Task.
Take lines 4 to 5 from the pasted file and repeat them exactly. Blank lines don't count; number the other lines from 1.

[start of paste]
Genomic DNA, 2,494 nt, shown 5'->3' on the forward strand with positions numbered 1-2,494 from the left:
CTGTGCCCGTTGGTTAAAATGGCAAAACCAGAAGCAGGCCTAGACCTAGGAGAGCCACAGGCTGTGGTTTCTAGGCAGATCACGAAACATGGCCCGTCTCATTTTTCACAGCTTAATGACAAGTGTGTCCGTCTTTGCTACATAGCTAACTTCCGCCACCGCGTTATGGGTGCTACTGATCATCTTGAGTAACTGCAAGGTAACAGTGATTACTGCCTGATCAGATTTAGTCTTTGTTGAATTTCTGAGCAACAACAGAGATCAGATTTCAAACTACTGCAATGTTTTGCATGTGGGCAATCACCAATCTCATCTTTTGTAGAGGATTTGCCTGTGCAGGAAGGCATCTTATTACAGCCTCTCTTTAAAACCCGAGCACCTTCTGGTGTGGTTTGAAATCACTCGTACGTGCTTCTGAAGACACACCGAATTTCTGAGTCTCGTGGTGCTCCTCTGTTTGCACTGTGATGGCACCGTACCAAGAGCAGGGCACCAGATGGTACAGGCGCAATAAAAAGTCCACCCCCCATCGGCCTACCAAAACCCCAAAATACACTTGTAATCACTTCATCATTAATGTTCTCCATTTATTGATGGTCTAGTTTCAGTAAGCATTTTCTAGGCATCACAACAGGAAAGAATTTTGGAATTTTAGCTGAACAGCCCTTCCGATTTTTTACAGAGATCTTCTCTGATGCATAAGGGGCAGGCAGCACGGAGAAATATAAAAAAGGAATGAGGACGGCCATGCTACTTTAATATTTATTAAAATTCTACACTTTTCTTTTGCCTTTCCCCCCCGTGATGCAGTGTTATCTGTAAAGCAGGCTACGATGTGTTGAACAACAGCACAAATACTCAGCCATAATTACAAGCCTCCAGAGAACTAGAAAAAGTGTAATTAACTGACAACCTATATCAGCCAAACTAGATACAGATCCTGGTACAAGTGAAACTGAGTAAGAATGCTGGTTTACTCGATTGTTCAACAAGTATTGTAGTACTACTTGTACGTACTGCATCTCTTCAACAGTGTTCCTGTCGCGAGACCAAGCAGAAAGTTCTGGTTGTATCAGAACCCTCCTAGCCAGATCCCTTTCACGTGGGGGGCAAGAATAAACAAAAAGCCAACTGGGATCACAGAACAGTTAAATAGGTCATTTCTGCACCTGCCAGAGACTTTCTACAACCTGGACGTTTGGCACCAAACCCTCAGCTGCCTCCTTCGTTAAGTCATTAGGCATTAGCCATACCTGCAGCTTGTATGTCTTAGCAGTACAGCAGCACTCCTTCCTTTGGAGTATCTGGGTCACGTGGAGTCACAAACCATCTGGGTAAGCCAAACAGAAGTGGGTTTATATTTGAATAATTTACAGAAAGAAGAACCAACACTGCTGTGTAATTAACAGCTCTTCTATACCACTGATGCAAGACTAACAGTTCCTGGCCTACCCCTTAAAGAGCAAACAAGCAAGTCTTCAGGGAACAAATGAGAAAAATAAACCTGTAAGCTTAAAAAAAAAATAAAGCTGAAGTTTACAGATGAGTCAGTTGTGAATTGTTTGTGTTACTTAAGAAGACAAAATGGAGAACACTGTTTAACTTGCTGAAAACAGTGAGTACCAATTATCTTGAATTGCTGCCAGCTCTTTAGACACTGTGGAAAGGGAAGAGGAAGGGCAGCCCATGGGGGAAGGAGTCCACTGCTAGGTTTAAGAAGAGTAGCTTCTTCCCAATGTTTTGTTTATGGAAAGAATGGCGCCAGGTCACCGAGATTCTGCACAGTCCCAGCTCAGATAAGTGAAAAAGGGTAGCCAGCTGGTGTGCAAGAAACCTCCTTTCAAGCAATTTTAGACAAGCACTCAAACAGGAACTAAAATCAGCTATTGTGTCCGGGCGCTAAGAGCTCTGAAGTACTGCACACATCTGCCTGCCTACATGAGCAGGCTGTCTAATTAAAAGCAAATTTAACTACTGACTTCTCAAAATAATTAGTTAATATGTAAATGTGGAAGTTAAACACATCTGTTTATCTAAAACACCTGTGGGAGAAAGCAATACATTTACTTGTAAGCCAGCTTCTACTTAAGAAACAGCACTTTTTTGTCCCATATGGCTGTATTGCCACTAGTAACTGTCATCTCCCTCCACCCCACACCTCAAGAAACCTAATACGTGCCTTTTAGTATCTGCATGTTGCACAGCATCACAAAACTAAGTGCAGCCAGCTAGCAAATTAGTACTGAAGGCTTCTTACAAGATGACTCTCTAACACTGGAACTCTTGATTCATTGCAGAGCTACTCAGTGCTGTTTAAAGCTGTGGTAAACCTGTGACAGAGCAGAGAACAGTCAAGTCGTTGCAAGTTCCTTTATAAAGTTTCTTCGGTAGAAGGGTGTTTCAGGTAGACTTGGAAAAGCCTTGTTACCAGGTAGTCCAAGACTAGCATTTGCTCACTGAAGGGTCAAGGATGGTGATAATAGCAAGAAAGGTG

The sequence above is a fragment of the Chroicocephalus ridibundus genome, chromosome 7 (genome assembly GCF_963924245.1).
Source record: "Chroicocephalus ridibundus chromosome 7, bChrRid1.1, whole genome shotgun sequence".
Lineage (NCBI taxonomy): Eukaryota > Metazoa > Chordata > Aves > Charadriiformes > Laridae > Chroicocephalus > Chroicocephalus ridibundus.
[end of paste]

Source record: "Chroicocephalus ridibundus chromosome 7, bChrRid1.1, whole genome shotgun sequence".
Lineage (NCBI taxonomy): Eukaryota > Metazoa > Chordata > Aves > Charadriiformes > Laridae > Chroicocephalus > Chroicocephalus ridibundus.